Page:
| Ecological Descriptors
Parrotfish owe their name to the shape of their mouth. Instead of teeth they have two beak-like plates, like parrots. They have even rows of large, noticeable scales on their bodies. The development of parrotfishes is complex and accompanied by a series of changes in color (polychromatism). Individuals usually mature as females (Initial Phase [IP]), with some later changing to the male sex (Terminal Phase), whilst some initially mature as males. "Super males" and mature male IP exhibit different spawning behaviours. Large robust scales are prominent.
Terminal phase: Body green to blue-green. Mouth with blue to green markings(moustache). Pectoral fin with a light bar. Sometimes with a stripe at the base of the dorsal and anal fins; tail usually has a light markings on stiff upper/ lower bands .
Initial phase: Dark gray to black with a broad, white stripe, with diffuse edges, down the midbody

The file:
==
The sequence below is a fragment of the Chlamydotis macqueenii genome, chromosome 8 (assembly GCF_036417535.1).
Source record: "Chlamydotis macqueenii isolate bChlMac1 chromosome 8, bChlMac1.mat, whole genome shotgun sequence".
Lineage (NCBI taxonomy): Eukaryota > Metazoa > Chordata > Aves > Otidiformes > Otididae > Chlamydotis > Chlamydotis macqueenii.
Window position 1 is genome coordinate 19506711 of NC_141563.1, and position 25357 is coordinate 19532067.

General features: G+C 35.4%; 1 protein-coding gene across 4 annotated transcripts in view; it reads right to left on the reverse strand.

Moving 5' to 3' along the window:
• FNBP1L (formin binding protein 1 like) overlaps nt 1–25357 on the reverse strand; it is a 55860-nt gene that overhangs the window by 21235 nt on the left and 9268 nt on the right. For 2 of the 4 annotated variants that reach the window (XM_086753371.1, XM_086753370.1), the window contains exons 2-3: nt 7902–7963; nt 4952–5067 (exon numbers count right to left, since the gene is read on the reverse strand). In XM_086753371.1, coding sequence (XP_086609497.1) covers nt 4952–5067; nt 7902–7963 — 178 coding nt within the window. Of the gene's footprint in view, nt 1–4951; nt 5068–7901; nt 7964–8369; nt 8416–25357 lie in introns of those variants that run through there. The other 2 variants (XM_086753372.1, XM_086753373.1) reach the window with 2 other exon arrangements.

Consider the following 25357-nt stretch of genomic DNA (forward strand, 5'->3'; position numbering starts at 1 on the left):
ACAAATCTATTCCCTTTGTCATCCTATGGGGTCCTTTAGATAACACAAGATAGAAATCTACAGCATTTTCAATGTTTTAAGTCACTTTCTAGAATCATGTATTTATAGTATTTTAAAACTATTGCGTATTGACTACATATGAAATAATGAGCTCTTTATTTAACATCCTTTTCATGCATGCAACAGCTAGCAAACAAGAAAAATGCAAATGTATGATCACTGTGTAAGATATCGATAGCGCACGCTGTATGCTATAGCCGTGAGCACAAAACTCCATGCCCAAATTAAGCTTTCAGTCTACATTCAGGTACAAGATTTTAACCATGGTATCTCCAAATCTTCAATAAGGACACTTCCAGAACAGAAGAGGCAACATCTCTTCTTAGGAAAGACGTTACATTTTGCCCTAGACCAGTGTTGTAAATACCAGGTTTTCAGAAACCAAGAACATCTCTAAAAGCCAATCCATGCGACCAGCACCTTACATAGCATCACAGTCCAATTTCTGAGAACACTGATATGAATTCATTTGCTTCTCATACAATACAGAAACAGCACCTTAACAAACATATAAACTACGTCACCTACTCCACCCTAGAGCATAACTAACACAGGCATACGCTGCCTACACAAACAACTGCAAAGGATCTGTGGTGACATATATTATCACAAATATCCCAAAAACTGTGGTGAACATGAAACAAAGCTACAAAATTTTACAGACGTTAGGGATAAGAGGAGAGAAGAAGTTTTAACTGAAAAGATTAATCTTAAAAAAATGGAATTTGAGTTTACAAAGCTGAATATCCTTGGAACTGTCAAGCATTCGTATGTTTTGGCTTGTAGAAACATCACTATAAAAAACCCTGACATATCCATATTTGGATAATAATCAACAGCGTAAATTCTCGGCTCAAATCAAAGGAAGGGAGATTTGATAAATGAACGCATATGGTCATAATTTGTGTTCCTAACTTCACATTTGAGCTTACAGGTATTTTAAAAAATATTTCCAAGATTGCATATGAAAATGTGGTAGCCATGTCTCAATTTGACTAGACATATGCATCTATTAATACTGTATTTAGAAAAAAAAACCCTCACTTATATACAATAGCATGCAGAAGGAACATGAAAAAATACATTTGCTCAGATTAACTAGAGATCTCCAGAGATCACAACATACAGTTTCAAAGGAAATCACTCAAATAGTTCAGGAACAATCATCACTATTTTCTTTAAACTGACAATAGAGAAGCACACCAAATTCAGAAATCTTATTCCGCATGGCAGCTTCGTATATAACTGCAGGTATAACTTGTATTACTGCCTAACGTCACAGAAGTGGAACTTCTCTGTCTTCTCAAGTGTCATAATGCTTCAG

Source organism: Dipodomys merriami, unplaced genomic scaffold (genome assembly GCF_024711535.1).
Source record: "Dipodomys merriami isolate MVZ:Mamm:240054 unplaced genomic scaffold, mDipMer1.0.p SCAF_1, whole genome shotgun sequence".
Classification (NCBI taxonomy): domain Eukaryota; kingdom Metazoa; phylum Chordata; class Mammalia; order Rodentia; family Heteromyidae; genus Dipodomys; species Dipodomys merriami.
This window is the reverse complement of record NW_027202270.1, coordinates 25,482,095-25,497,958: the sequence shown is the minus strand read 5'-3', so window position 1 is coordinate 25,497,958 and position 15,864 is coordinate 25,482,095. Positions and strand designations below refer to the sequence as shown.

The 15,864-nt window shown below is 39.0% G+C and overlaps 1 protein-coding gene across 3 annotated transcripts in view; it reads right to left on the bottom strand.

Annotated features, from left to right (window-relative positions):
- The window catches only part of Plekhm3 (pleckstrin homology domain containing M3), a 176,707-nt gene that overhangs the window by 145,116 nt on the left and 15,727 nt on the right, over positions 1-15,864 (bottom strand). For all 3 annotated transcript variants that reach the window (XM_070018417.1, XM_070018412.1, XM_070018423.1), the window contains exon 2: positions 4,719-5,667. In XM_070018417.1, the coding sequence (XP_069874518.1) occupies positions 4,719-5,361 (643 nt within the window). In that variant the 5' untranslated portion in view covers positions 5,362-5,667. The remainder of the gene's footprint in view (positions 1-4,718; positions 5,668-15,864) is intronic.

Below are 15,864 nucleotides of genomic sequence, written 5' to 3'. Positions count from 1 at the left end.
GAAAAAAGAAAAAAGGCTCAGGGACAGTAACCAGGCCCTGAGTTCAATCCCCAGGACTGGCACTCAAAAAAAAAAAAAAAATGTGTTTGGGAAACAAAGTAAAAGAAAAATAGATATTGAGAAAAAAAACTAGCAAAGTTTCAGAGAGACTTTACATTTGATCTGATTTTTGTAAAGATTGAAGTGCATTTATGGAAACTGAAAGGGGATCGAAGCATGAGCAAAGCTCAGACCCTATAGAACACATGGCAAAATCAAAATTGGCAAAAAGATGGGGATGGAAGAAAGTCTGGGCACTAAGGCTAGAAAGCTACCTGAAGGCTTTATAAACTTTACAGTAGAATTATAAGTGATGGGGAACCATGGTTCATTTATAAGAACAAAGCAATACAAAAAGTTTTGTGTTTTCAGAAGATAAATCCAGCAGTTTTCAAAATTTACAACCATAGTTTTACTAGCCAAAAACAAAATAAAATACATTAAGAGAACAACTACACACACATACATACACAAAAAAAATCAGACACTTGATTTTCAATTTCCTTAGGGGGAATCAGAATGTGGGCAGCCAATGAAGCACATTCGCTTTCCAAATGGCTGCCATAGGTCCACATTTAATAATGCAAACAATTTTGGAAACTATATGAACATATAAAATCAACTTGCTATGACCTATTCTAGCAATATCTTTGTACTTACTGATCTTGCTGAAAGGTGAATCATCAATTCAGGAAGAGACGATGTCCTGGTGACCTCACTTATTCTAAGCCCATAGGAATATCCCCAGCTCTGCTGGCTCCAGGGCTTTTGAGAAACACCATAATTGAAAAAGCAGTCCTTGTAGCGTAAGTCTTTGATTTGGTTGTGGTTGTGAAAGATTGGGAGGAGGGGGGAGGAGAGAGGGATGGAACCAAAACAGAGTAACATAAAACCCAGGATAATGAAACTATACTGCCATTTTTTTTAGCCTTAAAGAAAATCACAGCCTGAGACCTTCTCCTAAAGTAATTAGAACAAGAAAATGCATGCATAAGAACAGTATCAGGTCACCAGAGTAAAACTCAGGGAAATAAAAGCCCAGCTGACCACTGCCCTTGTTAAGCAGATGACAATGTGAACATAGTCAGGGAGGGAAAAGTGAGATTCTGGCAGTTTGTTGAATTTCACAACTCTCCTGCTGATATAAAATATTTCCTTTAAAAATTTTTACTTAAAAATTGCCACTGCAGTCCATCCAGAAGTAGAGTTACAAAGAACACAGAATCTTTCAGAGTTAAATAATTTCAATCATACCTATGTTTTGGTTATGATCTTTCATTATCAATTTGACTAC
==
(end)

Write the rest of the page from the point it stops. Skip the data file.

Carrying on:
Inhabits coral reefs and adjacent habitats from 1 to 25m. Feeds on algae scraped from rocks or dead coral. Sleeps in a mucus cocoon. Often seen in groups of one male with several young adults, most of which are probably females.
A protogynous hermaphrodite. Forms permanent harem groups composed of a single male and several smaller females. Length at sex change ~25 cm. Known to live to 20 years.
Breeding most occurs in the mornings throughout the year. Both an egg and larval stage occur along with the initial and terminal stages of life where they change sex and physical characteristics. Mating begins when a supermale starts to encircle a single female from the harem, as the circle tightens getting smaller and smaller the female then joins in spawning. After this step she releases her gametes into the water where the male fertilises them. Sexual reproduction by fertilisation is done externally.
Queen Parrotfish TP
Queen Parrotfish IP
Queen Parrotfish Juvenile